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The Minneapolis journal. (Minneapolis, Minn.) 1888-1939, April 24, 1901, Image 1

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Dr. Ament Positively Denies
the Charge.
Confiscated Goods Were Sold at a
Public Auction.
He Acted an Chairman of an Vu
thorixed Committee— Minister
I'unger'n Statement.
tiaw York Sun Special Sarvlco
Victoria, B. C, April 24.—An interview
was had at Kobe with Dr. W. S. Ament,
the much-talked-of missionary in connec
tion with the charges of looting, and Dr.
Ament said that when the siege began he
-was appointed chairman of a committee
called "the committee on confiscated
goods." He said: -„*
We had not been confined in the British le- ;
gation more than two days when the Chi- j
nese tried to burn us out. It became cvi- ]
dent that the many adjoining buildings must i
be pulled down as a military necessity—ter- j
. pies, shops and so forth. These buildings, j
especially the temples, which were thought ;
to be more secure, were filled with property |
deposited by ■ neighbors and others. The '■
shops were filled with jewelry, clothing and
all sorts of stuff, such as the Mongols wished ■
to buy. The object of the appointment of |
that' committee was to secure this property '
from destruction and see that it was put to i
some public use. All this was practically
abandoned property.
While securing these goods this committee
unfortunately came into contact with certain
individuals who thought they had a right to
all the property they could put their hands I
on. They took it for granted that the chair- j
man of this committee was looting on his !
own account, and he was charged with that
to his face several times.
The bedding and clothing, which were
taken, were used for destitute men, native ;
Christians, who were working hard on the j
walls and barricades. "
The work of this committee, which con
sisted of myself and J. M. Allardice, both
appointed by the ministers, extended through- ;
out the siege. The key to the room in which i
all the valuable stuff was I gave to Sir Claude j
Mac Donald at the close of the siege.
These goods were sold under the charge of j
a British military officer and the proceeds
were divided among the British marines, a !
portion being set aside for the missions. My i
mission only received $;:>. The sale realized j
some thousands. Before the sale of the j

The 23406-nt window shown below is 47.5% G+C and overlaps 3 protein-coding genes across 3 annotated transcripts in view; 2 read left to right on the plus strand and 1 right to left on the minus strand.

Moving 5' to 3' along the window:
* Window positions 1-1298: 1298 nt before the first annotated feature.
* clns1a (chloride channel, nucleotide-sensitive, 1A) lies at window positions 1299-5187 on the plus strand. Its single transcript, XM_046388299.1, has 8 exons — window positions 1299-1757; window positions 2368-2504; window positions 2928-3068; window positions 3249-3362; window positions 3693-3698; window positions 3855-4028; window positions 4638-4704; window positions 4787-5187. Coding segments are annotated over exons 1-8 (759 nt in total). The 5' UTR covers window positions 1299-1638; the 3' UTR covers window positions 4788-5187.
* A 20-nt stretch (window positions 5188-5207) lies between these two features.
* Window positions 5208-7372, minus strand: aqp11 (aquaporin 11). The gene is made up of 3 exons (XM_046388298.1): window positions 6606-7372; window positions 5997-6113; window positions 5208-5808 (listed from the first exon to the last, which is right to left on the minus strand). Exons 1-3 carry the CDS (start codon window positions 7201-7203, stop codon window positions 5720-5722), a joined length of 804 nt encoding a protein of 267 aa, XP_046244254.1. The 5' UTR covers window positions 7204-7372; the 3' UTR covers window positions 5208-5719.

valuable goods several days' sale of inferior I
goods was held, at which I acted as auc
tioneer. The sale netted MOO, but apart
from this certain foreigners who owed the j
largest bills , refused. to pay. This money
was divided among my' missions.
Minister Conger Say* All Their Acts
Were Justified.
Victoria, B. C, April 24.— 1n an inter
view with the Kobe Herald, Minister
Conger, who is on his way to San Fran
cisco, said:
"There were really no actions on the
, part of the missionaries there that were
\ not entirely justified,- when the circum
\ stances are known. Missionaries did not
1 loo:. Missionaries found 2,000 destitute
i men and women on their hands. There
was no government, no organized author
ity. There were hundreds of men who
had been firing on the foreign quarter
directing the attacking leaders of the box
ers; their property had been abandoned
as a result of the state of war, and it was
taken in order to succor hundreds of suf
fering and destitute Chine&e whose lives
tae original owners were striving to de
"I am prepared to Justify the conduct
of the American missionaries before the
siege, during the siege and after the
Chinese Withdraw and the Foreign
Troops Stop at the Wall.
Peking, April 24.—The Chinese troops
have retired into Shansi. The advance
of the French and German troops stopped
at the great wall. There will be no fight.
Berlin, April 24.—The German war office
has received the following advices from
count yon Waldersee dated Peking \pril
'Patrols sent out for the Kalgan dis
trict found no gathering of Chinese troops
there. .Li Hung Chang informs me that
General Liu's troops retired into the
province of Shansi last Wednesday. The
columns under General Bailloud and
General Kettler have arrived at the great
wall, the boundary of the province of i